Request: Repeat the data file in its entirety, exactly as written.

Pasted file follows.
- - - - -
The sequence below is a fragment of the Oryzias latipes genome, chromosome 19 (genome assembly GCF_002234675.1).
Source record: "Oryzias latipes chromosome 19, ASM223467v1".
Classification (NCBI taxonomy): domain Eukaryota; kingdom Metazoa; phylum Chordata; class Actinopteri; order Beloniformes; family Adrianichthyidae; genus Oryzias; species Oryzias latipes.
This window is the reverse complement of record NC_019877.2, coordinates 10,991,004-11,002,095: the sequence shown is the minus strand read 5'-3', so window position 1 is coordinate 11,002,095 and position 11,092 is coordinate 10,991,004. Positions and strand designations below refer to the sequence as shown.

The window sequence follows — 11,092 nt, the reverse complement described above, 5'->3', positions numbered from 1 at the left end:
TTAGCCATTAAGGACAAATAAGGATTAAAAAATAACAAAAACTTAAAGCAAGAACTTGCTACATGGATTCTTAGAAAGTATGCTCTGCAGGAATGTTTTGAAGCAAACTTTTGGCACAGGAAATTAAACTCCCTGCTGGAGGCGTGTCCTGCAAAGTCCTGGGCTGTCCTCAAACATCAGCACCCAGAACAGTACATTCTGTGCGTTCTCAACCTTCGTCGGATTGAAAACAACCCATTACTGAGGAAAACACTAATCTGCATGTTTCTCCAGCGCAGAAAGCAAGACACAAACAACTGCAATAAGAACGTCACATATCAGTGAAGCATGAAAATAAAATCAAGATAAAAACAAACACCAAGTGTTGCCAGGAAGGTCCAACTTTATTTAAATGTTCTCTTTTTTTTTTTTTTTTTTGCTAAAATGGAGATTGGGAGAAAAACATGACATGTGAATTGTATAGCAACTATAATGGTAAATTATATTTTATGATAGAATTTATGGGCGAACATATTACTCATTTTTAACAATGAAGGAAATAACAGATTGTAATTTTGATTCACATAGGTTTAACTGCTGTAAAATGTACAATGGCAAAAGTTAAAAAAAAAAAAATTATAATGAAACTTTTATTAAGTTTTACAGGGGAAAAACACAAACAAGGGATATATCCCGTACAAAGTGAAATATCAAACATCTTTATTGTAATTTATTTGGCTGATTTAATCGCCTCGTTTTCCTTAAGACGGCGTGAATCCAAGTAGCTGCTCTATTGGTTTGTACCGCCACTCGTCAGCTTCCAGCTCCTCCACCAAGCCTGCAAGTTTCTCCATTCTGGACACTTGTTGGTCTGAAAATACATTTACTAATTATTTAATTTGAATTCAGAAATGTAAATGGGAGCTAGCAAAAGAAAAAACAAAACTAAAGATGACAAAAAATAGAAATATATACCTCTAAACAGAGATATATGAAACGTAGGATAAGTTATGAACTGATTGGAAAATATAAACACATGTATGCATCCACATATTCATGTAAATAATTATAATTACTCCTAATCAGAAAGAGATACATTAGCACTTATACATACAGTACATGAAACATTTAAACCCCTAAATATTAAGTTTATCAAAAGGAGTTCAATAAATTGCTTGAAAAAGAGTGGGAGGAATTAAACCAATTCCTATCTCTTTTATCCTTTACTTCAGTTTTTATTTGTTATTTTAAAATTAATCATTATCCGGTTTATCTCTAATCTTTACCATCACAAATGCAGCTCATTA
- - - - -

The sequence below is a fragment of the Oryzias latipes genome, chromosome 19 (genome assembly GCF_002234675.1).
Source record: "Oryzias latipes chromosome 19, ASM223467v1".
Classification (NCBI taxonomy): domain Eukaryota; kingdom Metazoa; phylum Chordata; class Actinopteri; order Beloniformes; family Adrianichthyidae; genus Oryzias; species Oryzias latipes.
This window is the reverse complement of record NC_019877.2, coordinates 10,991,004-11,002,095: the sequence shown is the minus strand read 5'-3', so window position 1 is coordinate 11,002,095 and position 11,092 is coordinate 10,991,004. Positions and strand designations below refer to the sequence as shown.

The window sequence follows — 11,092 nt, the reverse complement described above, 5'->3', positions numbered from 1 at the left end:
TTAGCCATTAAGGACAAATAAGGATTAAAAAATAACAAAAACTTAAAGCAAGAACTTGCTACATGGATTCTTAGAAAGTATGCTCTGCAGGAATGTTTTGAAGCAAACTTTTGGCACAGGAAATTAAACTCCCTGCTGGAGGCGTGTCCTGCAAAGTCCTGGGCTGTCCTCAAACATCAGCACCCAGAACAGTACATTCTGTGCGTTCTCAACCTTCGTCGGATTGAAAACAACCCATTACTGAGGAAAACACTAATCTGCATGTTTCTCCAGCGCAGAAAGCAAGACACAAACAACTGCAATAAGAACGTCACATATCAGTGAAGCATGAAAATAAAATCAAGATAAAAACAAACACCAAGTGTTGCCAGGAAGGTCCAACTTTATTTAAATGTTCTCTTTTTTTTTTTTTTTTTTGCTAAAATGGAGATTGGGAGAAAAACATGACATGTGAATTGTATAGCAACTATAATGGTAAATTATATTTTATGATAGAATTTATGGGCGAACATATTACTCATTTTTAACAATGAAGGAAATAACAGATTGTAATTTTGATTCACATAGGTTTAACTGCTGTAAAATGTACAATGGCAAAAGTTAAAAAAAAAAAAATTATAATGAAACTTTTATTAAGTTTTACAGGGGAAAAACACAAACAAGGGATATATCCCGTACAAAGTGAAATATCAAACATCTTTATTGTAATTTATTTGGCTGATTTAATCGCCTCGTTTTCCTTAAGACGGCGTGAATCCAAGTAGCTGCTCTATTGGTTTGTACCGCCACTCGTCAGCTTCCAGCTCCTCCACCAAGCCTGCAAGTTTCTCCATTCTGGACACTTGTTGGTCTGAAAATACATTTACTAATTATTTAATTTGAATTCAGAAATGTAAATGGGAGCTAGCAAAAGAAAAAACAAAACTAAAGATGACAAAAAATAGAAATATATACCTCTAAACAGAGATATATGAAACGTAGGATAAGTTATGAACTGATTGGAAAATATAAACACATGTATGCATCCACATATTCATGTAAATAATTATAATTACTCCTAATCAGAAAGAGATACATTAGCACTTATACATACAGTACATGAAACATTTAAACCCCTAAATATTAAGTTTATCAAAAGGAGTTCAATAAATTGCTTGAAAAAGAGTGGGAGGAATTAAACCAATTCCTATCTCTTTTATCCTTTACTTCAGTTTTTATTTGTTATTTTAAAATTAATCATTATCCGGTTTATCTCTAATCTTTACCATCACAAATGCAGCTCATTA